I’m usually pretty good on the technical parts and the descents, but I’d say that I’m usually less good at the bits you have to actually be fit for…. flat running and running up hills!!

What experience do you have of multi-day racing?

I did a three day stage race when I lived in South Africa in 2017 but other than that I’ve never done anything which equates to this in terms of distance and number of days.

Racing starts very early in Costa Rica, with the sun! An early finish allows for relaxation on the beach, you can even have a beer – combining racing and relaxation is a key of TCC. It is a ‘Pura Vida’ race – tell us about your hopes and desires for the 2019 edition.

A combination of racing and relaxation is my kind of dream! It will be super fun to get the morning’s racing done early on and then be able to chill with all of the other runners, chatting through our experiences of the day’s stage, eating lovely tropical fruits and refuelling, psyching ourselves up for the next stage!!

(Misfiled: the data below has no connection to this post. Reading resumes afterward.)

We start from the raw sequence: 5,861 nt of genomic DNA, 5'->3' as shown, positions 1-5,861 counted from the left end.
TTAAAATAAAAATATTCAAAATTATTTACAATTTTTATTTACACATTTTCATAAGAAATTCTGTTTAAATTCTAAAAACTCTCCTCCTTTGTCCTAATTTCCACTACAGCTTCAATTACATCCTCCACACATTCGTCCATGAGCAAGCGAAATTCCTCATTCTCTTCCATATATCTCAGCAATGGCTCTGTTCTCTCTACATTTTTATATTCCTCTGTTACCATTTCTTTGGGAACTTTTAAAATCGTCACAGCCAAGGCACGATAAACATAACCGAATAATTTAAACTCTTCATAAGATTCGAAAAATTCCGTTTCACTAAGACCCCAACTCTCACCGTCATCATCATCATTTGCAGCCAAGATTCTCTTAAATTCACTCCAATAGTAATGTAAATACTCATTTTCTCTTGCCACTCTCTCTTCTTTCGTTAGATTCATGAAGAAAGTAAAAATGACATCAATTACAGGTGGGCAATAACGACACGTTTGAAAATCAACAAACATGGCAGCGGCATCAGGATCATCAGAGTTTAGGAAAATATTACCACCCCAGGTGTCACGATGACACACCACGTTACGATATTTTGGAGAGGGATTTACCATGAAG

What three music choices would sum up your racing style?

Erm…never been asked that one before… hmmm…. given that I tend to get through races on determination rather than any physical talent, I’ll have to go for…

REM: Everybody Hurts

AC/DC: Highway to Hell

And one especially for the TCC…

The Merrymen: Feelin’ Hot Hot Hot

Tell us about your nutrition and hydrations strategies for the race?

Given how hot it will be during the race and the amount I’ll be sweating I’ll be very focused on making sure I stay very hydrated throughout. It’s a lot of running on consecutive days so I think that if you don’t fuel enough in the early stages you’re likely to suffer the knock-on effects later in the week. My favourite pastime is probably eating… so I will be sure to eat plenty between each stage… using “refuelling” as an excuse to eat large quantities of lovely food 😀